This event is free to attend, so if you fancy something a little different from your Saturday night, pop down – It will be far more interesting than spending an hour in one of the high st pubs!
Anyone attending is also free to stay for the usual LOADED night and saves you a trip out into the cold too..
Today I took over from Kathy Hinde to deliver my first Echo-location ‘walkshop’. As a studio artist at Bedford Creative Arts I learnt about Kathy’s project early on and have been helping out along the way. Before I met Kathy my exposure to the wide world of sound art had been limited. I came to the project inexperienced but curious – like many of those who have consequently participated on the project. Being a little green helps as you can ask what I feared might be ‘stupid’ questions. Thankfully Kathy was great at opening up the science, theory, and technology in a way that I found easy to understand.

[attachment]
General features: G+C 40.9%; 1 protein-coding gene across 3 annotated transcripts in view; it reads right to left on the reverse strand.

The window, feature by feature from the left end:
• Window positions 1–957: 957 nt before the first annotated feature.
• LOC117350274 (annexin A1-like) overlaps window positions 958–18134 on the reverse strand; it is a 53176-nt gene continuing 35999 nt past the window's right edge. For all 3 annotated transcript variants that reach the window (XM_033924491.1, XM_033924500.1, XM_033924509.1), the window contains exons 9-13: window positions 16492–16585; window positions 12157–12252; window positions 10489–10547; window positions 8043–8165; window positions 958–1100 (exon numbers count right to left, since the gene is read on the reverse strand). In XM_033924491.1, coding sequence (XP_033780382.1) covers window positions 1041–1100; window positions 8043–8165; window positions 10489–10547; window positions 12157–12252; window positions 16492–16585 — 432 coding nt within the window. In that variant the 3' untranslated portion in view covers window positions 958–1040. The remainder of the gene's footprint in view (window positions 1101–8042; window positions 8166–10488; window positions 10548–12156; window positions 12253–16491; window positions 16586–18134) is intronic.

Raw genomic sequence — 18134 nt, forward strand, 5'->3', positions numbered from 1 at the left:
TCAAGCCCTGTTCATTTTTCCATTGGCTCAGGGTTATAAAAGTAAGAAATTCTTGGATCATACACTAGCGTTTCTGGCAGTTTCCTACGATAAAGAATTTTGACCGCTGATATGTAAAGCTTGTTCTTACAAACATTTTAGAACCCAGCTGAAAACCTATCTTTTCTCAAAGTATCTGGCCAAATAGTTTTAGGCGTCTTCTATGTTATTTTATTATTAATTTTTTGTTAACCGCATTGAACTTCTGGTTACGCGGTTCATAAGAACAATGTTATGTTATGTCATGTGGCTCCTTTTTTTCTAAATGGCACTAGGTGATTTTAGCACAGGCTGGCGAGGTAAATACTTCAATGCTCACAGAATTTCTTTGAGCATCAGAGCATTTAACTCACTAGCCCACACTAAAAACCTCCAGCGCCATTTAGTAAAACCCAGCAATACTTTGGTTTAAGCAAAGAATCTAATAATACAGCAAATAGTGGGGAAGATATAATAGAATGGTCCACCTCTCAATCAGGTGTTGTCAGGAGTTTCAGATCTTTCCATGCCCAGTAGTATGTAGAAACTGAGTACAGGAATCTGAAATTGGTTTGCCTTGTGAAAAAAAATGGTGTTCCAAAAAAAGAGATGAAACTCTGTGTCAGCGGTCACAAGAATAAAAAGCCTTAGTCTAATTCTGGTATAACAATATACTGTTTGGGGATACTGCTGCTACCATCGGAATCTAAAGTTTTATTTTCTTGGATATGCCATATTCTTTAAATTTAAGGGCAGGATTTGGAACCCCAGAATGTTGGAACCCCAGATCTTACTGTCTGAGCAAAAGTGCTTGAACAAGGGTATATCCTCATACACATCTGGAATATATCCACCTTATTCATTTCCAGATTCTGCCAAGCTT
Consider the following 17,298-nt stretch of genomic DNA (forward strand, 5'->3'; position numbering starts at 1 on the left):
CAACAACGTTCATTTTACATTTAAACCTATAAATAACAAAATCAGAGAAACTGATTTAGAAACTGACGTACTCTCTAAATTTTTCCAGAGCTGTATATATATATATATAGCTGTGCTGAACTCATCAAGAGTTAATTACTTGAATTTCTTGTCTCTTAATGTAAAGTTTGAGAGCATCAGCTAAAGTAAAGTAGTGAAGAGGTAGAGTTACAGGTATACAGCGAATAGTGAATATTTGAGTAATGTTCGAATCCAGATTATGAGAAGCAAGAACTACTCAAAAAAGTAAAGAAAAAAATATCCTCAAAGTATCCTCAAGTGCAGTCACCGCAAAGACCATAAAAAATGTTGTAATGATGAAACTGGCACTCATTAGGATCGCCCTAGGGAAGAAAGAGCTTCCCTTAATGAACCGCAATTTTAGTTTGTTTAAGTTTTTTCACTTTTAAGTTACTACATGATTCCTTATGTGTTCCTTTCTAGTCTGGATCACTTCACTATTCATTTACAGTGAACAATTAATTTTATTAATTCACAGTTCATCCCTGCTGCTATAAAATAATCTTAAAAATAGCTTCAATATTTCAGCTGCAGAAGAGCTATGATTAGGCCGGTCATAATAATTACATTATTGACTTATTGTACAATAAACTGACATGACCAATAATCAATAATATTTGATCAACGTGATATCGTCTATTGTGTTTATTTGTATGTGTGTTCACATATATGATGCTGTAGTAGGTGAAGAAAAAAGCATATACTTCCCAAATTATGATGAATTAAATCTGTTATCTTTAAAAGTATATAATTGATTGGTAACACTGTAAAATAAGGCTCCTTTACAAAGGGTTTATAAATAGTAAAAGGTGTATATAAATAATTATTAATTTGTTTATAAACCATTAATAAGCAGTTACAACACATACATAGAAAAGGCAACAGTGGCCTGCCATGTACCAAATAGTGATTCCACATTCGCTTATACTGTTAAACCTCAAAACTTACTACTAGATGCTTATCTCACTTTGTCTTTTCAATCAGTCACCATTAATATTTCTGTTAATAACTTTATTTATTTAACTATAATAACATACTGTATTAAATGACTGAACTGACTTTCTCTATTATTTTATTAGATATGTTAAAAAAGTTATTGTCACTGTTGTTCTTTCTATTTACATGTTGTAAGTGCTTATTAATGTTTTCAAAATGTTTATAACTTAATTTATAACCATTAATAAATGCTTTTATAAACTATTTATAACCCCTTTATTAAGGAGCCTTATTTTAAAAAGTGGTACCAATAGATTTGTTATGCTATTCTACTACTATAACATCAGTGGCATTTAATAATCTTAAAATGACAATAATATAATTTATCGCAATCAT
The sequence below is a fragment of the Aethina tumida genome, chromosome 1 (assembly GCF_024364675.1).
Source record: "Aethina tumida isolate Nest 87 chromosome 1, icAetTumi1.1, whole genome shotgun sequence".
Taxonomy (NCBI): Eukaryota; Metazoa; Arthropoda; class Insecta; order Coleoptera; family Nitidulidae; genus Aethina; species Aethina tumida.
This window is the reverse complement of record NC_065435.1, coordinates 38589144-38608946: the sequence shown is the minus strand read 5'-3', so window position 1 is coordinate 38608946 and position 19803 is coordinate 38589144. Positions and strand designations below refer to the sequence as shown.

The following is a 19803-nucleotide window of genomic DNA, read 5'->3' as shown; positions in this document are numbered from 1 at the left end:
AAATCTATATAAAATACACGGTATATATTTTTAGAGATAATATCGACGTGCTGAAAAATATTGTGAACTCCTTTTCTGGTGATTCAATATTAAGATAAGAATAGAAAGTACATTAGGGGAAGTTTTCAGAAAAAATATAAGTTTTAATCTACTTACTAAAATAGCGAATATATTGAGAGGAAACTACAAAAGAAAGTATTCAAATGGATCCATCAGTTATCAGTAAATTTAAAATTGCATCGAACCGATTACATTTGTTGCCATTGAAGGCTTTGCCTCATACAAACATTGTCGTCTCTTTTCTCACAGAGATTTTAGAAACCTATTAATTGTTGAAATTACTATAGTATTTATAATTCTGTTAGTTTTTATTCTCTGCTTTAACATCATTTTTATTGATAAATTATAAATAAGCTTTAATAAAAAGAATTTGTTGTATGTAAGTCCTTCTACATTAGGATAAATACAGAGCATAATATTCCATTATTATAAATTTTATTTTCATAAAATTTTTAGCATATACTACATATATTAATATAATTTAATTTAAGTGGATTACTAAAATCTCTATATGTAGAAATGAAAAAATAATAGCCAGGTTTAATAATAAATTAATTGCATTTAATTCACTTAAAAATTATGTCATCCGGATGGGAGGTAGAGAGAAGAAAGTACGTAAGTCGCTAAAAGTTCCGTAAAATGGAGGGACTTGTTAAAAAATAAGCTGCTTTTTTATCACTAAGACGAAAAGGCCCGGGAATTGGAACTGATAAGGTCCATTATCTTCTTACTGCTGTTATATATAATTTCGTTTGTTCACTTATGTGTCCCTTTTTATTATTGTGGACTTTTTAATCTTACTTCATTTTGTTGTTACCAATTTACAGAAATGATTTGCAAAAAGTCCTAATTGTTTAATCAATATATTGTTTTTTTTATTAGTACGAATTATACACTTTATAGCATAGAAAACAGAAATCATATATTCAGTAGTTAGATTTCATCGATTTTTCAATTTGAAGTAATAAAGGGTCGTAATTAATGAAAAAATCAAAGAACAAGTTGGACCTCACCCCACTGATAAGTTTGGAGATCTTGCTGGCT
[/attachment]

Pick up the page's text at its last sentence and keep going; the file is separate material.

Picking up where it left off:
I immediately found the whole idea of mapping the sounds of Bedford engaging and tantalising. I have lived in and around Bedford most of my life and as it normally goes I often find myself saying Bedford is weirder, more diverse, more charming, more underrated, than town A, B or C. But as an artist I often find it hard to separate the subjective from the objective. All of this often results in my occupation as the the AWOL Tourist Guide of Bedford when I stumble into other towns and countries. I reel of facts and conjectures avidly in an attempt to paint the town as the toughest, knarliest diamond in the rough that there ever was. Peppering normal conversations with exaggerated anecdotes of Wilko’s Sicilian checkout mafia, ‘unbelievable’ Midland Road visions, or our resident and untiring mobile street preacher.